Giza, Egypt (CNN) -- Egypt declared a state of alert as the country's Cabinet prepared to meet in emergency session Saturday to discuss an attack on the Israeli Embassy, a government spokesman said.
Mohamed Hegazy, the spokesman for the prime minister, announced the alert and the canceling of police holidays after Egyptian protesters tore down a wall surrounding the building that houses the Israeli Embassy and entered its offices.
Once inside, the protesters threw papers bearing Hebrew from the windows and into the streets. The offices were empty because Friday is a weekend day in Egypt.
Police fired tear gas into the crowd and gunshots into the air outside the building, which is across the Nile River from Cairo. A police car in front of a nearby police headquarters was set afire.
Earlier, as demonstrators destroyed the wall that had protected the high-rise building, police and military forces took no action.
But 450 people were injured in clashes as protesters hurled bottles at police in back streets, the minister of health told MENA, Egypt's official news agency.
One man died of a heart attack after the protests, said Army Lieutenant Colonel Amr Imam.
Protesters cheered the demolition and chanted for the ouster of Israel's ambassador. The demonstrators were among thousands of Egyptians who took to the streets Friday.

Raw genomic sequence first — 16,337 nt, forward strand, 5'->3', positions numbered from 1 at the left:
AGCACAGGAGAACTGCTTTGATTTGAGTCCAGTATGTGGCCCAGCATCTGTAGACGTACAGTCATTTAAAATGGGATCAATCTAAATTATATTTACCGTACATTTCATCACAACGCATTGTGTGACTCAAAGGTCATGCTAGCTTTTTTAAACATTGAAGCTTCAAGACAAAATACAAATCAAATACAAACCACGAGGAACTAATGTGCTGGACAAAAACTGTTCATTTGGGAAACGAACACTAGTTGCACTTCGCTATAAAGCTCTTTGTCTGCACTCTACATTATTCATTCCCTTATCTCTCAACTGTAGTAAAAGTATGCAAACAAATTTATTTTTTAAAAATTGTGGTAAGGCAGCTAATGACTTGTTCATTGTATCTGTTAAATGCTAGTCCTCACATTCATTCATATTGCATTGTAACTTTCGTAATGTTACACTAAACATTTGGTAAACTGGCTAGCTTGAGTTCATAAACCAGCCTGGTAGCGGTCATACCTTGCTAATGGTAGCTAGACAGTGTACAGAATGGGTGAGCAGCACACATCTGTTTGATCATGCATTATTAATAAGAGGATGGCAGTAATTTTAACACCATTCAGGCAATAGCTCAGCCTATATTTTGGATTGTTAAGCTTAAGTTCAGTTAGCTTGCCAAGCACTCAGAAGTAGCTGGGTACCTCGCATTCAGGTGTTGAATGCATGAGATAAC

Many protesters converged on Cairo's Tahrir Square to demand reforms in a turnout they had dubbed "correcting the path of the revolution." Egyptian state TV reported that hundreds of people attempted to raid the Interior Ministry and crowds of demonstrators gathered in front of the state TV building.
Israeli Foreign Ministry spokesman Yigal Palmor said about 3,000 protesters had torn apart the wall circling the embassy building.
An Egyptian commander at the embassy told CNN that security personnel had been ordered to avoid confrontations with protesters.
Police had been guarding the entrance to the building, which houses the embassy on the 12th floor and private dwellings on other floors.
The commander said the wall had been erected recently to protect the residents, not the Israeli Embassy.
Since the ouster in February of President Hosni Mubarak, many Egyptians have called for the end of diplomatic relations with the Jewish state. The two nations signed a peace treaty in 1979.
Egyptians have been angry about the killing of five Egyptian police officers by Israeli soldiers last month when Israel went after militants who had attacked civilians near the Israeli-Egyptian border.
Meanwhile, protesters at Tahrir Square criticized the performance of the Supreme Council of the Armed Forces and the government in the wake of Mubarak's ouster.
The Interior Ministry had announced Thursday the square would be cleared of police and soldiers for 24 hours to allow for a smooth protest. It said its forces would intervene if government or public property were destroyed.
"We cleared the square to avoid any confrontations, but we expect violence within the groups and hope thugs don't take advantage of the situation," said Lt. Col. Amr Imam, Armed Forces spokesman.
Protesters want the abolishment of military tribunals, the establishment of minimum and maximum wages, permission for Egyptians abroad to vote in the coming elections and the announcement of dates for those elections.
They are also calling for the removal of former ruling party members from banks, schools, universities and government institutions.
Mubarak is charged with ordering the killing of protesters to quash the uprising that ultimately ended his 30-year rule. In addition, he faces corruption charges. He has pleaded not guilty to the charges.